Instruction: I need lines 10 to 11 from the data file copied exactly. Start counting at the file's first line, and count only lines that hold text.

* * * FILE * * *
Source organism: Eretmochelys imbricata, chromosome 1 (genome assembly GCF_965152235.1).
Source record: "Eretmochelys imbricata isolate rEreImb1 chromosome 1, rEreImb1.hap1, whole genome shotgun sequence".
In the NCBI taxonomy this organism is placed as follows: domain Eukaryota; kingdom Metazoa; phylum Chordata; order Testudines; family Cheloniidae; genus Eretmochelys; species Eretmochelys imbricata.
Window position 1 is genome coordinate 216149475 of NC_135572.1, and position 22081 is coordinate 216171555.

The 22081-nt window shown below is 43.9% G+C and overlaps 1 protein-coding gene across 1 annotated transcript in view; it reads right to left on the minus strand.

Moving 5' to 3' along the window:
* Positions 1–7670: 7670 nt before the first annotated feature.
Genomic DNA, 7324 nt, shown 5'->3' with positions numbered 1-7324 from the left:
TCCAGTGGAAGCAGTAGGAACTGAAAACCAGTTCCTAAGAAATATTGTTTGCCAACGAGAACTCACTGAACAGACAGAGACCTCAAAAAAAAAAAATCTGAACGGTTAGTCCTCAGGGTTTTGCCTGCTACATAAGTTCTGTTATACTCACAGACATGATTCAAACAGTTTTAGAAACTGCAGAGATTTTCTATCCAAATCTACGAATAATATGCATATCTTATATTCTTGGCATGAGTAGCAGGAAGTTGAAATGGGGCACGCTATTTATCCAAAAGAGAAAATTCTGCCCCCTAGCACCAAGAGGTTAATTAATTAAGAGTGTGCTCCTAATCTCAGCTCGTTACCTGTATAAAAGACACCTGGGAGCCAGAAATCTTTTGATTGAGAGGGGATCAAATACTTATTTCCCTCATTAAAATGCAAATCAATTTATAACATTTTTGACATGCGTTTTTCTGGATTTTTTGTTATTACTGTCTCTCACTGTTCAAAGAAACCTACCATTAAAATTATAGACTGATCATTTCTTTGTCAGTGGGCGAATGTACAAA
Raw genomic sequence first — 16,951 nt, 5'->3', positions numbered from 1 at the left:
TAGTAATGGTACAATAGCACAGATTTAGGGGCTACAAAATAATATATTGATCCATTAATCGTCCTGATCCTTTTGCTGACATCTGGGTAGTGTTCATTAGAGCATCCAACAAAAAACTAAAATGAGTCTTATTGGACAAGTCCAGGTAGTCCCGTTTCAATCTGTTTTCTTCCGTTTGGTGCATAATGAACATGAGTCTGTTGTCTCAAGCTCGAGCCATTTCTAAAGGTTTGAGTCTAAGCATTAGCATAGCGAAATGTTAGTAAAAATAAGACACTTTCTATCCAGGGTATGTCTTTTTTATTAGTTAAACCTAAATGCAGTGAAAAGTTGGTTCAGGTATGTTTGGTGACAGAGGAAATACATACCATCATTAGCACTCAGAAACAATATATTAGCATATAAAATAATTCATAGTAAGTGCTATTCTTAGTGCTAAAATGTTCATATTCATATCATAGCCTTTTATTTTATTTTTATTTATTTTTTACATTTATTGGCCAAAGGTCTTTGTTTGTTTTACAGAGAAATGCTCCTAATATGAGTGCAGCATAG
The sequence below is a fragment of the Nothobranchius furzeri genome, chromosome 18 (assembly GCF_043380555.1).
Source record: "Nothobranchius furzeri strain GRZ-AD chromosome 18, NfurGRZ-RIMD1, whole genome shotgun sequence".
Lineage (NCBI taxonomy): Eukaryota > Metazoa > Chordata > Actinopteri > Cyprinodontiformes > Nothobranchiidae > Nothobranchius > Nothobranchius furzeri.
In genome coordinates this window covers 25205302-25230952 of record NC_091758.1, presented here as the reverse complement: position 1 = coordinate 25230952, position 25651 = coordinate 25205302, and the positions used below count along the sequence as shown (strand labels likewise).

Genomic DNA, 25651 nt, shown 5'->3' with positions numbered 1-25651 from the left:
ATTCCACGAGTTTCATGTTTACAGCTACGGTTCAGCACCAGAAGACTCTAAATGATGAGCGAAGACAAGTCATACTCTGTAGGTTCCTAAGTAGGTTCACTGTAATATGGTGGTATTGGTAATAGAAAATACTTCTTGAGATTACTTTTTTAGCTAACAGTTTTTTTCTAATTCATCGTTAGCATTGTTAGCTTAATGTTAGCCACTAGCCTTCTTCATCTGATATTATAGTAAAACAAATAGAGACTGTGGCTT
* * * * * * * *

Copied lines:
Raw genomic sequence first — 16,951 nt, 5'->3', positions numbered from 1 at the left:
TAGTAATGGTACAATAGCACAGATTTAGGGGCTACAAAATAATATATTGATCCATTAATCGTCCTGATCCTTTTGCTGACATCTGGGTAGTGTTCATTAGAGCATCCAACAAAAAACTAAAATGAGTCTTATTGGACAAGTCCAGGTAGTCCCGTTTCAATCTGTTTTCTTCCGTTTGGTGCATAATGAACATGAGTCTGTTGTCTCAAGCTCGAGCCATTTCTAAAGGTTTGAGTCTAAGCATTAGCATAGCGAAATGTTAGTAAAAATAAGACACTTTCTATCCAGGGTATGTCTTTTTTATTAGTTAAACCTAAATGCAGTGAAAAGTTGGTTCAGGTATGTTTGGTGACAGAGGAAATACATACCATCATTAGCACTCAGAAACAATATATTAGCATATAAAATAATTCATAGTAAGTGCTATTCTTAGTGCTAAAATGTTCATATTCATATCATAGCCTTTTATTTTATTTTTATTTATTTTTTACATTTATTGGCCAAAGGTCTTTGTTTGTTTTACAGAGAAATGCTCCTAATATGAGTGCAGCATAG